Since 1999, Access to Democracy, hosted by Alan Miller, then featured on Minnesota’s Burnsville Eagan Community Television (BECT) and now exclusively on Eagan-TV, as well as city websites throughout Minnesota, and on Youtube, has conducted more than 2100 half hour interviews through 2018, including politicians from all political persuasions, legislators, members of the judiciary, academics, athletes, notables and unknowns have shared their knowledge and expertise with viewers, and often jousted with the host. There have been several specials of varying length, as well as political debates. The popular program is now viewed nationwide on this web site. The program is produced by Alan and his wife Sharon Miller. Strict supervision of the two-legged producers is amply provided by Katie Miller.
We are honored that the Dakota County Historical Society acquired over a decade of interviews, and is archiving them for educational and research purposes.
Webmaster Avi Meshar (A. W. Meshar Associates) lends his expertise to this project and its various updates, enabling us to present this valuable service.
Don’t have cable? Not in Burnsville or Eagan? You can watch our shows right on our page or in our Youtube Channel!
Bios of our Guest HostsHOLLY JENKINS is a well-known community activist and environmentalist. She was a key leader in the fight to keep Lebanon Hills State Park in Eagan forever green, is the mother of two college-age children, and was a candidate in 2018 for Dakota County Commissioner.
HON. PAUL ANDERSON served with distinction for almost two decades on the MN Supreme Court until he retired in 2013, after years of service on the Court of Appeals. He is widely sought for speaking engagements and conferences, and is a nationally known and respected jurist.
RICK KING is Executive Vice President and Chief Operations Officer, Communications, for the international Thomson Reuters Corp., and has been a good friend of “Access” for years. Very involved in civic work, Governor Walz recently selected him to chair the Blue Ribbon Intellectual Property Panel for the state of Minnesota.
DR. RICHARD LOGAN who was a very popular professor at the University of Wisconsin, spent a good deal of time in Africa during his teaching days. He is now retired from academia, is an author of note, and the son and grandson of Methodist Ministers. He is the international President of the Society for Humanistic Judaism, and past President of Or Emet, the Minnesota chapter of that organization.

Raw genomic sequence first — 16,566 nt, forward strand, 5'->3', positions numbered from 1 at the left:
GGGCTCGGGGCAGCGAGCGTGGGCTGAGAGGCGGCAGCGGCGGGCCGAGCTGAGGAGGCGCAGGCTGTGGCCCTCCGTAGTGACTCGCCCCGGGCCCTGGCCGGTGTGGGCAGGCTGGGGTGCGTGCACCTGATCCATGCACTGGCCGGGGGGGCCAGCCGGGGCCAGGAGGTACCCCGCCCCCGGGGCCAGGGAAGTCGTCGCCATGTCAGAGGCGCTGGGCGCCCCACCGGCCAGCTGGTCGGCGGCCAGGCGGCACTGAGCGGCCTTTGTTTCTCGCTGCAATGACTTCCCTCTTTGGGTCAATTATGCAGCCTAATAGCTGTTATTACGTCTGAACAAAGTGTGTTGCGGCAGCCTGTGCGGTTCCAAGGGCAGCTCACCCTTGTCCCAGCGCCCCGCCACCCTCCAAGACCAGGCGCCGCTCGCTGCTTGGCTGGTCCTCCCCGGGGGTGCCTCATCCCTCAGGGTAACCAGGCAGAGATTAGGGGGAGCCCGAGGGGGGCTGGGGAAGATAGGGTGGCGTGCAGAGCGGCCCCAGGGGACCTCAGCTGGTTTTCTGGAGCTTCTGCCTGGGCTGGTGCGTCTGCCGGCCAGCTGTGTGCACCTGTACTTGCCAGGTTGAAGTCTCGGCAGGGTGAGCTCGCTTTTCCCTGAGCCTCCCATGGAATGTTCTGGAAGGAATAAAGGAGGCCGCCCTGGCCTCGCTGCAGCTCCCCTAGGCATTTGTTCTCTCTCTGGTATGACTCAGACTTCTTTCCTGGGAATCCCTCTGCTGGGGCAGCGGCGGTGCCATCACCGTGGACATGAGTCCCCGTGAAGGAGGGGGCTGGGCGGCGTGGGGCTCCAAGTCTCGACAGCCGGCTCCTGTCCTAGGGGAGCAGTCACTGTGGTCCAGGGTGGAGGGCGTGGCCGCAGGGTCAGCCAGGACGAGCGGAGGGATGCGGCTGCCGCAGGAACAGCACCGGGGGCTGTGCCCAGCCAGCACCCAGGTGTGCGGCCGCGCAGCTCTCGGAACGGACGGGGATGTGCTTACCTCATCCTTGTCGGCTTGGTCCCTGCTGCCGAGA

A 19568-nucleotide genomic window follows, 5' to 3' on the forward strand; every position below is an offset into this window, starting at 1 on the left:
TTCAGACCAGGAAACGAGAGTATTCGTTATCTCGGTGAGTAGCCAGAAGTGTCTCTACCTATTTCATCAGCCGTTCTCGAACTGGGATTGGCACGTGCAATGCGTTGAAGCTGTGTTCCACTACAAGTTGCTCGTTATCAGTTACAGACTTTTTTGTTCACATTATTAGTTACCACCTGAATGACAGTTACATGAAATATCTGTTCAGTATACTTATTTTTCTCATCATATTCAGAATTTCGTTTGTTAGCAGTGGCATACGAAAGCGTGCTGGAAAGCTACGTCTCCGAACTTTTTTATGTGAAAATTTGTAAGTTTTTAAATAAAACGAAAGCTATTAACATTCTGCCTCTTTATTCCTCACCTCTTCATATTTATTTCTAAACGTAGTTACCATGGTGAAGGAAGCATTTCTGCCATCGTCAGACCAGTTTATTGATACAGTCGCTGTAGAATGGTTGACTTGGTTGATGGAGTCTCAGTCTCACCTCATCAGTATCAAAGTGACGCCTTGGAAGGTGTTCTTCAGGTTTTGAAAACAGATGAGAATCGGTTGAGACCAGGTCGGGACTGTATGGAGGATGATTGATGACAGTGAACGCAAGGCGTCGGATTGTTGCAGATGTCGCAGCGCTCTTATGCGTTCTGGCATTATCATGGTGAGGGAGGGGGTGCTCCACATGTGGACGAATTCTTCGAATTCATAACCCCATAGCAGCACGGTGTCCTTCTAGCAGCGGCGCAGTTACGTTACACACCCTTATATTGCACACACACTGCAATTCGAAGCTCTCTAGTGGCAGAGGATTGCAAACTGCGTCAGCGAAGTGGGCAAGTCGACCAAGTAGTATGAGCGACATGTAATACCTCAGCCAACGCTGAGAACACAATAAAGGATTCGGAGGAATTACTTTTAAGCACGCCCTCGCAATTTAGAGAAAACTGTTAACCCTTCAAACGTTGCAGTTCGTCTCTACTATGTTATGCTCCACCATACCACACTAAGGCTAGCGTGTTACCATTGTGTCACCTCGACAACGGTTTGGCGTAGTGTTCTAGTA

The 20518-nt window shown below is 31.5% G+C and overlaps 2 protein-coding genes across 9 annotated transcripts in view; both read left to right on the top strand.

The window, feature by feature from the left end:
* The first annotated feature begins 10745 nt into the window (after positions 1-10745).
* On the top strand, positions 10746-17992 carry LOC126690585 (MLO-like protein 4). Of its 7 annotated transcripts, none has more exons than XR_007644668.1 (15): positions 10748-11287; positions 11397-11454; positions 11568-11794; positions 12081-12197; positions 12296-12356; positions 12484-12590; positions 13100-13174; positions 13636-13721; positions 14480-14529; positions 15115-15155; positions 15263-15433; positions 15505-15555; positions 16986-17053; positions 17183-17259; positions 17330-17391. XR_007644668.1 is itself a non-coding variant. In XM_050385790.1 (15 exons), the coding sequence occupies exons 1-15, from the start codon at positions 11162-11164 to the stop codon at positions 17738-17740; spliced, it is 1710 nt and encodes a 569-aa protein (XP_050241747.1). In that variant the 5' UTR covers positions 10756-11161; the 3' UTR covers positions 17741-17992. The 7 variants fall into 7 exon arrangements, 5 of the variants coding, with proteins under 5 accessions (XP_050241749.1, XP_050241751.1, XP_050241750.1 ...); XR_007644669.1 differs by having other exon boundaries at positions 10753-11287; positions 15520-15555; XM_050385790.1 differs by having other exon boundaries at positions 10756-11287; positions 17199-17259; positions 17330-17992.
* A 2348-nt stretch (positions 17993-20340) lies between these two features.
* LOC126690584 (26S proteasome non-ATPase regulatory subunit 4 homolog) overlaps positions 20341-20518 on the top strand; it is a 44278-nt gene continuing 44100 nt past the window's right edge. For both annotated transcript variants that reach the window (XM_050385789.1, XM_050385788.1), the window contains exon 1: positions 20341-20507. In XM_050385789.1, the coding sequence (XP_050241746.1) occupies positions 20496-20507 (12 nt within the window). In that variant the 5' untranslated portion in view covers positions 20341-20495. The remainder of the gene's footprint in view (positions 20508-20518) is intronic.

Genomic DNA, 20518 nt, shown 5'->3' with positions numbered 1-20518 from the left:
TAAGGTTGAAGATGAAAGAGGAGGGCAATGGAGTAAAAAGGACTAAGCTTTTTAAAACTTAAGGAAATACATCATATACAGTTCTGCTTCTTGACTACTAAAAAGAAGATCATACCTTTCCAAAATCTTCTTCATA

BILL RAKER recently retired as President and CEO of Firefly Credit Union, is internationally recognized as a leader in the credit union and financial world. Building Firefly to ten locations through the Twin Cities, he quadrupled its net worth to well over a billion dollars. He is wide sought as a speaker and panel member n the financial world.
DANE SMITH was one of the area’s best known journalists with both the Minneapolis Star Tribune and the St. Paul Pioneer Press, until he moved on to become the President of Growth and Justice, a progressive think-tank. Recently retired, he continues to serve as the President Emeritus of that organization.
DR. GEOFFREY THOMPSON has served over thirty years as a surgeon in the Endocrinology Division with the Mayo Clinic in Rochester the nation’s acknowledged number one medical provider. Dr. Thompson was selected, two years ago, as the Mayo “doctor of the year” from among its 3200 physicians. He has written hundreds of articles and is a popular speaker.
[A note from webmaster Avi] in late 2017, I was privileged to “meet” Alan Miller’s Grandfather, albeit not in person. When Heimie’s Haberdashery opened its large 1920s-style store in St. Paul, owner Anthony Andler accepted a gift of the portraits of Alan’s grandfather and grandmother, which are now displayed prominently on the premises.
A bit of background on them provided by Alan: Grandfather Aaron M. Lubash died in 1932. He was an immigrant from Austria, arrived in the USA around the turn of the 20th Century, and settled in Jamaica, Queens where he and Alan’s grandmother raised 12 children. Aaron founded a successful hardware business, which was taken over by three of his sons after his death. Alan was named honoring his grandfather.